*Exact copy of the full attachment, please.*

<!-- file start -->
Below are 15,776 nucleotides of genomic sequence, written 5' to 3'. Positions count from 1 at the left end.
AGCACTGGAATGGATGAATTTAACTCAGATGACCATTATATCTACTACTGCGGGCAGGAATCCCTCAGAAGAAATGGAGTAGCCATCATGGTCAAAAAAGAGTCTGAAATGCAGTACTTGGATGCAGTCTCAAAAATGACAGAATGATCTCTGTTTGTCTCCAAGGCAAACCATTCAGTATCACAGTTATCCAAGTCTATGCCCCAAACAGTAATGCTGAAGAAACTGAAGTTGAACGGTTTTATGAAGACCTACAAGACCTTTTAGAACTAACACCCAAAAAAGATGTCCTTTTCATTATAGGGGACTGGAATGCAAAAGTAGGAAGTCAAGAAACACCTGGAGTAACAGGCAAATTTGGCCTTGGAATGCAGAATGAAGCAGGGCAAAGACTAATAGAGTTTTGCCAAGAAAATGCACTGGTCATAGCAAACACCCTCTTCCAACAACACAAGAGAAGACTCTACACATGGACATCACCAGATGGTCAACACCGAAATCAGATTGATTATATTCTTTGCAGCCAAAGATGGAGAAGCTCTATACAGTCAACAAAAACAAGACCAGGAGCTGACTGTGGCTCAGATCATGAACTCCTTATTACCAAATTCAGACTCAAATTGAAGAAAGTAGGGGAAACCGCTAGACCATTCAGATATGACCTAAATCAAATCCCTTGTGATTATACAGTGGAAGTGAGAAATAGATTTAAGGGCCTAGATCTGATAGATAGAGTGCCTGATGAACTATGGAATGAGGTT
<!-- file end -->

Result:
Below are 15,776 nucleotides of genomic sequence, written 5' to 3'. Positions count from 1 at the left end.
AGCACTGGAATGGATGAATTTAACTCAGATGACCATTATATCTACTACTGCGGGCAGGAATCCCTCAGAAGAAATGGAGTAGCCATCATGGTCAAAAAAGAGTCTGAAATGCAGTACTTGGATGCAGTCTCAAAAATGACAGAATGATCTCTGTTTGTCTCCAAGGCAAACCATTCAGTATCACAGTTATCCAAGTCTATGCCCCAAACAGTAATGCTGAAGAAACTGAAGTTGAACGGTTTTATGAAGACCTACAAGACCTTTTAGAACTAACACCCAAAAAAGATGTCCTTTTCATTATAGGGGACTGGAATGCAAAAGTAGGAAGTCAAGAAACACCTGGAGTAACAGGCAAATTTGGCCTTGGAATGCAGAATGAAGCAGGGCAAAGACTAATAGAGTTTTGCCAAGAAAATGCACTGGTCATAGCAAACACCCTCTTCCAACAACACAAGAGAAGACTCTACACATGGACATCACCAGATGGTCAACACCGAAATCAGATTGATTATATTCTTTGCAGCCAAAGATGGAGAAGCTCTATACAGTCAACAAAAACAAGACCAGGAGCTGACTGTGGCTCAGATCATGAACTCCTTATTACCAAATTCAGACTCAAATTGAAGAAAGTAGGGGAAACCGCTAGACCATTCAGATATGACCTAAATCAAATCCCTTGTGATTATACAGTGGAAGTGAGAAATAGATTTAAGGGCCTAGATCTGATAGATAGAGTGCCTGATGAACTATGGAATGAGGTT